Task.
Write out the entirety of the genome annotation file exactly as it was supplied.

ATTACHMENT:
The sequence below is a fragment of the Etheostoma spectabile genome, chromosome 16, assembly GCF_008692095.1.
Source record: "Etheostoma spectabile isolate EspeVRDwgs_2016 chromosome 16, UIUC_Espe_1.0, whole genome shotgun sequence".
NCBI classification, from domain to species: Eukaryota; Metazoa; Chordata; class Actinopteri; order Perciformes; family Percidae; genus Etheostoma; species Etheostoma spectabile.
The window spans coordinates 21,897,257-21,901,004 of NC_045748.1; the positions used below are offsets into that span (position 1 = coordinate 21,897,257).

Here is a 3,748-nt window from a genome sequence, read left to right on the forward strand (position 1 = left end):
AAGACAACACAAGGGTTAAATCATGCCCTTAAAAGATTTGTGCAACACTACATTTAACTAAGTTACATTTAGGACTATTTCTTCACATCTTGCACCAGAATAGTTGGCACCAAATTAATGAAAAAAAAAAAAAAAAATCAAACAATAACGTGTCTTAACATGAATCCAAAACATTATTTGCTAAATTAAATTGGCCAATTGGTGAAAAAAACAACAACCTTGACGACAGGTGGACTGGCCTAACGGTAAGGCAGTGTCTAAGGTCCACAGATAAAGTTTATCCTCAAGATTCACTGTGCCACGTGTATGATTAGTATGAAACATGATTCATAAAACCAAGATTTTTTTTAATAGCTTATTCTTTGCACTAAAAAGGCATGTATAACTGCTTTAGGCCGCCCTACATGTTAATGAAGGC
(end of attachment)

The sequence below is a fragment of the Etheostoma spectabile genome, chromosome 16, assembly GCF_008692095.1.
Source record: "Etheostoma spectabile isolate EspeVRDwgs_2016 chromosome 16, UIUC_Espe_1.0, whole genome shotgun sequence".
NCBI classification, from domain to species: Eukaryota; Metazoa; Chordata; class Actinopteri; order Perciformes; family Percidae; genus Etheostoma; species Etheostoma spectabile.
The window spans coordinates 21,897,257-21,901,004 of NC_045748.1; the positions used below are offsets into that span (position 1 = coordinate 21,897,257).

Here is a 3,748-nt window from a genome sequence, read left to right on the forward strand (position 1 = left end):
AAGACAACACAAGGGTTAAATCATGCCCTTAAAAGATTTGTGCAACACTACATTTAACTAAGTTACATTTAGGACTATTTCTTCACATCTTGCACCAGAATAGTTGGCACCAAATTAATGAAAAAAAAAAAAAAAAATCAAACAATAACGTGTCTTAACATGAATCCAAAACATTATTTGCTAAATTAAATTGGCCAATTGGTGAAAAAAACAACAACCTTGACGACAGGTGGACTGGCCTAACGGTAAGGCAGTGTCTAAGGTCCACAGATAAAGTTTATCCTCAAGATTCACTGTGCCACGTGTATGATTAGTATGAAACATGATTCATAAAACCAAGATTTTTTTTAATAGCTTATTCTTTGCACTAAAAAGGCATGTATAACTGCTTTAGGCCGCCCTACATGTTAATGAAGGC